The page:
A 22-year-old Omaha man and another armed man waited in early January for two people to leave a North Omaha barbershop, then drove up to the two people as the gunman opened fire, an Omaha police detective testified Monday.
Brevin Fleming will stand trial on charges of first-degree murder, first-degree assault and two weapons charges in the Jan. 2 slaying of 22-year-old Jumeez Sherman and the shooting of 21-year-old Desmond Edwards.
Just after 4:15 p.m. Jan. 2, Edwards and Sherman were shot after they left Transitions Barber & Beauty shop, 3318 N. 24th St., and walked to a Nissan Altima parked in front of the shop.
The two had been inside the shop for only a few minutes, Omaha Police Detective Sergio Gutierrez testified.
According to security video footage, Gutierrez said, a Nissan Rogue passed the shop heading north on 24th Street as Edwards and Sherman parked and headed into the shop.
The Rogue turned right on Pinkney Street and sat there until Edwards and Sherman left the barbershop, Gutierrez said. Then, he said, as the men got into the Altima, the Rogue turned south on 24th Street and stopped next to the parked car. The passenger in the Rogue fired three times before the Rogue continued heading south.
Sherman, in the passenger seat, was struck in the head. Edwards, in the driver’s seat, was hit on his right hand.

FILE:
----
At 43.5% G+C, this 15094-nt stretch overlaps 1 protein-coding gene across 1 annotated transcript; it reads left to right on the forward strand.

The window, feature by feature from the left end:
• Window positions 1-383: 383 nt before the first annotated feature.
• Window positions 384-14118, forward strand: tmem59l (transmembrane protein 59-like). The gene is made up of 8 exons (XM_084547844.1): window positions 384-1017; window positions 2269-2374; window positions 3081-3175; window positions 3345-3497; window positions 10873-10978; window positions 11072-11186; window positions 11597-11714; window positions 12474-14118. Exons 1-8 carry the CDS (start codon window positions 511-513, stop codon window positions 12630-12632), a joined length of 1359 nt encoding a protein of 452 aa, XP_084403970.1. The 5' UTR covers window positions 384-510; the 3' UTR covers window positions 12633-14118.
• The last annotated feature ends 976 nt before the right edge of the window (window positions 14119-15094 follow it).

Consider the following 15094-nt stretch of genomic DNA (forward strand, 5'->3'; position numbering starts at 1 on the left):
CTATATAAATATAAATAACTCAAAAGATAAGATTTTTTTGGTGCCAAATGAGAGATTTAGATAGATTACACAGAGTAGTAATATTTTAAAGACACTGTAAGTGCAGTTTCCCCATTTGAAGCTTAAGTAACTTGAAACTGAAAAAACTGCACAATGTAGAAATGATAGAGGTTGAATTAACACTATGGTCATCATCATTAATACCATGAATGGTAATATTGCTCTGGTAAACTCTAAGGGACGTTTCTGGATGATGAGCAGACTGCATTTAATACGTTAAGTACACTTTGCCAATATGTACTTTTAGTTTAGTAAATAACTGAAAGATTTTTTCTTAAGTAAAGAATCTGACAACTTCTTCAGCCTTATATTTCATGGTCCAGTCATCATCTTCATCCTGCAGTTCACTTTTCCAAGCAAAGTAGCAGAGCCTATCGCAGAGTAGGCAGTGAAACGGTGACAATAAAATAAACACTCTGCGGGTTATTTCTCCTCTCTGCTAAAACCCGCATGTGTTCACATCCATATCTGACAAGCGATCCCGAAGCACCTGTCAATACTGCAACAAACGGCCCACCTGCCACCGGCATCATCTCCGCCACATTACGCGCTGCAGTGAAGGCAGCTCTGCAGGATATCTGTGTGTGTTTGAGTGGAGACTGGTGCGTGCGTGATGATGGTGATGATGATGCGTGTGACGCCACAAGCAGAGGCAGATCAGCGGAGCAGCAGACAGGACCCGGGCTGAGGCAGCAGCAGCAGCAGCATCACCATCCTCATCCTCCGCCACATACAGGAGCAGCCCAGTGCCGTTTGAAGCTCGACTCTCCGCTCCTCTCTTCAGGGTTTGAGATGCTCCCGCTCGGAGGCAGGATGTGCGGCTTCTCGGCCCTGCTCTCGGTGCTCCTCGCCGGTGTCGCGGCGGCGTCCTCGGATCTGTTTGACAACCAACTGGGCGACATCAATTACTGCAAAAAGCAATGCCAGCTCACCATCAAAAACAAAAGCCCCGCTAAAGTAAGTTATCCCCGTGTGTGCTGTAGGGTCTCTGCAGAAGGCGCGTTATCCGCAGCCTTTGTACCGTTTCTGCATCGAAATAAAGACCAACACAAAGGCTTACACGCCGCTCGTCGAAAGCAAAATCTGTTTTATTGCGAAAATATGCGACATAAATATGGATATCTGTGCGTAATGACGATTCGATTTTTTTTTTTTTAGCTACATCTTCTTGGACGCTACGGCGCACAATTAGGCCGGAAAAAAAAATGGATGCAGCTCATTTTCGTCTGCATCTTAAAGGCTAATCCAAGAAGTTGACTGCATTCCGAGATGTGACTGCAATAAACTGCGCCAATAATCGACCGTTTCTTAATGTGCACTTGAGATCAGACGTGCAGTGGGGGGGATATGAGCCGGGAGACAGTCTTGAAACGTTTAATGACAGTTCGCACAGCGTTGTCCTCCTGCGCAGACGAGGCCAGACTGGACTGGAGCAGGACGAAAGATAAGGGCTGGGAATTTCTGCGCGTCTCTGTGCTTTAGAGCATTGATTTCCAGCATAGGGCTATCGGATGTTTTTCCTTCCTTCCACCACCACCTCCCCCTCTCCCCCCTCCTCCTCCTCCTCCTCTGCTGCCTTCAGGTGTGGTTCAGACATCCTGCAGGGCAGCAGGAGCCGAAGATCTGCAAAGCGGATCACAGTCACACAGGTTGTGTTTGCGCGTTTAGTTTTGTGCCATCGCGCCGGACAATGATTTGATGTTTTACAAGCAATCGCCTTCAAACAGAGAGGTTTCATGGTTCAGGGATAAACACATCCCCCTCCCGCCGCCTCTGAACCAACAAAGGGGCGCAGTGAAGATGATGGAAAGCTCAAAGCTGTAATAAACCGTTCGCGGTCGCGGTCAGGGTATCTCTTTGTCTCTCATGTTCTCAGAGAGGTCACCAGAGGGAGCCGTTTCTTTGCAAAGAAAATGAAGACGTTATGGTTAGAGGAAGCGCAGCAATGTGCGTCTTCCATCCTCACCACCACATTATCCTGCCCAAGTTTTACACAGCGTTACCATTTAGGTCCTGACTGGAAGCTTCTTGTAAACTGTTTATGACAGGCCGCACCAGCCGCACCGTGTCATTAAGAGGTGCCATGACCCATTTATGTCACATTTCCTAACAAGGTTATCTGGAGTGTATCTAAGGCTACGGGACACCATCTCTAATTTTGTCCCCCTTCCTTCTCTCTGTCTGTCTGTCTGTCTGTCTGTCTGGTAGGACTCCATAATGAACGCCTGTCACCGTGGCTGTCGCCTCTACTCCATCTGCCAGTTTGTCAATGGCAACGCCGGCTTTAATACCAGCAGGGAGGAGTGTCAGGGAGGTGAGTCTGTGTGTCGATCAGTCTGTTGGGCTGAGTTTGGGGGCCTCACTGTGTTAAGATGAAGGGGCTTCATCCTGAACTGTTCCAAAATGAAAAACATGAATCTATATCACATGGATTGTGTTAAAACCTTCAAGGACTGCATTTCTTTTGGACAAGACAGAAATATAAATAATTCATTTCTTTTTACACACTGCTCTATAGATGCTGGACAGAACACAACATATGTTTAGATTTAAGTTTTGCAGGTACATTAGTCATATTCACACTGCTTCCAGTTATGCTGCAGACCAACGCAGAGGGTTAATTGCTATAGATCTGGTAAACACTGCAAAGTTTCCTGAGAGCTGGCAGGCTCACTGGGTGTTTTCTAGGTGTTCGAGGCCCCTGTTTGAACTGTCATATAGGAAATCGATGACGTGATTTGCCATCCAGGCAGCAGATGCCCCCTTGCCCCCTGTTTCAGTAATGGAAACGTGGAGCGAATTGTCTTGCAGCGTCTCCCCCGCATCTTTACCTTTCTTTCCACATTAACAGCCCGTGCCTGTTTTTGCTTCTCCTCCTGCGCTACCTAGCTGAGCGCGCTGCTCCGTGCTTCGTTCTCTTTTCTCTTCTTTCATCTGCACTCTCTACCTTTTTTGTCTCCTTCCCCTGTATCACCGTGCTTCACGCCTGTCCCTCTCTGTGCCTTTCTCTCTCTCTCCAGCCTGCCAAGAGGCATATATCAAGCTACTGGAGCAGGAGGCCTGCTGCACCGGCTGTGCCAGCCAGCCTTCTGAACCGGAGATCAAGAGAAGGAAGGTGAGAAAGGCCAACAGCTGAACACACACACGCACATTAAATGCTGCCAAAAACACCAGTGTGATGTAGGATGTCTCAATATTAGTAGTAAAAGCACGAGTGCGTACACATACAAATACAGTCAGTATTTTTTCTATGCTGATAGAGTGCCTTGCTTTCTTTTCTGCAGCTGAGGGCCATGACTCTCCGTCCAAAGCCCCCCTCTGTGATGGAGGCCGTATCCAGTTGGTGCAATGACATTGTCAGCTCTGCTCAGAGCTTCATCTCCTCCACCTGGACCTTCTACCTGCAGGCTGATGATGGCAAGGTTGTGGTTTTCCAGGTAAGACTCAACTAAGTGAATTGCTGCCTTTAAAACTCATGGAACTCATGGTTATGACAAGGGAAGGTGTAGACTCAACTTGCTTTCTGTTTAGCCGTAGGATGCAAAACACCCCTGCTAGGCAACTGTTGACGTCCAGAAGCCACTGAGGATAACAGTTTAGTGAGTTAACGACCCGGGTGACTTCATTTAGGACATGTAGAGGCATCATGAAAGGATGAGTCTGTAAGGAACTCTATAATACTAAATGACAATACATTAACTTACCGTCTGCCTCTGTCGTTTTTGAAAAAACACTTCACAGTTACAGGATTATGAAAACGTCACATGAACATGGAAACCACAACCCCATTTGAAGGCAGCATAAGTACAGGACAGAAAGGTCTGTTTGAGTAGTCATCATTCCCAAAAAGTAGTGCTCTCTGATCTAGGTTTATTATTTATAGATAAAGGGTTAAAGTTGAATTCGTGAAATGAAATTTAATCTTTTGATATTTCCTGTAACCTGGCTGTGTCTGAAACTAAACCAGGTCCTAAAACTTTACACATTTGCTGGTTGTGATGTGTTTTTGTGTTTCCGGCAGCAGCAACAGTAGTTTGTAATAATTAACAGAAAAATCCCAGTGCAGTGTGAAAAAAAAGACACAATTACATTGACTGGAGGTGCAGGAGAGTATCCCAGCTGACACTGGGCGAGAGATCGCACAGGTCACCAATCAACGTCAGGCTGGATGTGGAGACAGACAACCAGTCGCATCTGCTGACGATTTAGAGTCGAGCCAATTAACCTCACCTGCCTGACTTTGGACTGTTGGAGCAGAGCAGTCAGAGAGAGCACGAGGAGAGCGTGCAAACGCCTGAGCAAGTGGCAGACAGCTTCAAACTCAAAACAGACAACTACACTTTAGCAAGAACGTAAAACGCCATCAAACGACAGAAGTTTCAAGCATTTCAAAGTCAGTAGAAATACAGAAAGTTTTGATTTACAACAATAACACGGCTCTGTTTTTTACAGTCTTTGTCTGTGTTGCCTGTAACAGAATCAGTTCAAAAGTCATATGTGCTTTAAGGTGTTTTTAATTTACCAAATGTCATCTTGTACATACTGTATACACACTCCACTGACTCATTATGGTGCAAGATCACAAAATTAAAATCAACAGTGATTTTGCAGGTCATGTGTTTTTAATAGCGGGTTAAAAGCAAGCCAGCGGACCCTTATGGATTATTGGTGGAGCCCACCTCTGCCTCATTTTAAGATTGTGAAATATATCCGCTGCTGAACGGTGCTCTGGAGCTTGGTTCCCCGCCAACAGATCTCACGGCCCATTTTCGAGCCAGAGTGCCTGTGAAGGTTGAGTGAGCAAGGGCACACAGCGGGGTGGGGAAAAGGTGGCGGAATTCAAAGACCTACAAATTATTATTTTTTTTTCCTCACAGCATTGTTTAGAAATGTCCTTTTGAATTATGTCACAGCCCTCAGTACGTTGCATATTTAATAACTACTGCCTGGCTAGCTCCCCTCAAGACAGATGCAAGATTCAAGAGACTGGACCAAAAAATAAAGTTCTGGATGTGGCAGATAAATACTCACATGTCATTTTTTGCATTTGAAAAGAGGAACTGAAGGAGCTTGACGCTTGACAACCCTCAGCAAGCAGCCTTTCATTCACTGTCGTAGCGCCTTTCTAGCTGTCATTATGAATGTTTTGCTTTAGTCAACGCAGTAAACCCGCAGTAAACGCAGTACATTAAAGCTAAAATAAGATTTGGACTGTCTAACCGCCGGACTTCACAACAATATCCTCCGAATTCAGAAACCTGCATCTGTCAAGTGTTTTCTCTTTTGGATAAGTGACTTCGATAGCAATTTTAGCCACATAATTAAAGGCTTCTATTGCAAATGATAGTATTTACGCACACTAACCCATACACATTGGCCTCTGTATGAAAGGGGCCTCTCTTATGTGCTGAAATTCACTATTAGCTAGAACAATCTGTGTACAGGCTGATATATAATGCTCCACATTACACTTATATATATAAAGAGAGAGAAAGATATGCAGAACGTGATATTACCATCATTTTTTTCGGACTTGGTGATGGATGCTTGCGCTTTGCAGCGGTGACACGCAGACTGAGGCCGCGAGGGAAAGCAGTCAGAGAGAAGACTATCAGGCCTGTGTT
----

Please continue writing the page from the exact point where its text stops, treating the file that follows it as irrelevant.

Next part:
Sherman died the next day. Edwards was released from the hospital soon after he was treated for his injury.
Two witnesses who were driving in opposite directions on 24th Street at the time of the shooting told police officers what they saw, including the make and model of the shooter’s car. They noted that it had in-transit papers instead of license plates.
Within two days, Gutierrez said, a caller to Crime Stoppers said a Nissan Rogue with in-transit papers was parked at an apartment complex near 108th and Blondo Streets. Detectives went there and found that the SUV belonged to Fleming. They took him into custody and interviewed him.
Fleming first told police he wasn’t involved, but when a detective showed a photo of the Rogue from a security video, he said he didn’t know that a shooting was going to happen, Gutierrez said.
Detectives think that Fleming was the driver and that another man, who has not yet been arrested, was the shooter. Gutierrez said Fleming said in his interview with police that he was driving the Rogue.
Because he was on parole, Fleming was wearing a GPS ankle monitor, but police attempts to determine the coordinates of the monitor failed.
Omaha Police Detective Jacob Haniszewski testified that Fleming “had been deliberately shielding his location.” Gutierrez said a search of the northwest Omaha apartment found no weapon or ammunition, but a “large stash” of aluminum foil.
Haniszewski said the gun used in the homicide also had been used in two Dec. 27 shootings, but the weapon has not been found.
Douglas County Judge John Huber ruled that authorities didn’t have enough evidence to link Fleming to the Dec. 27 shootings and dismissed that felony assault charge against him.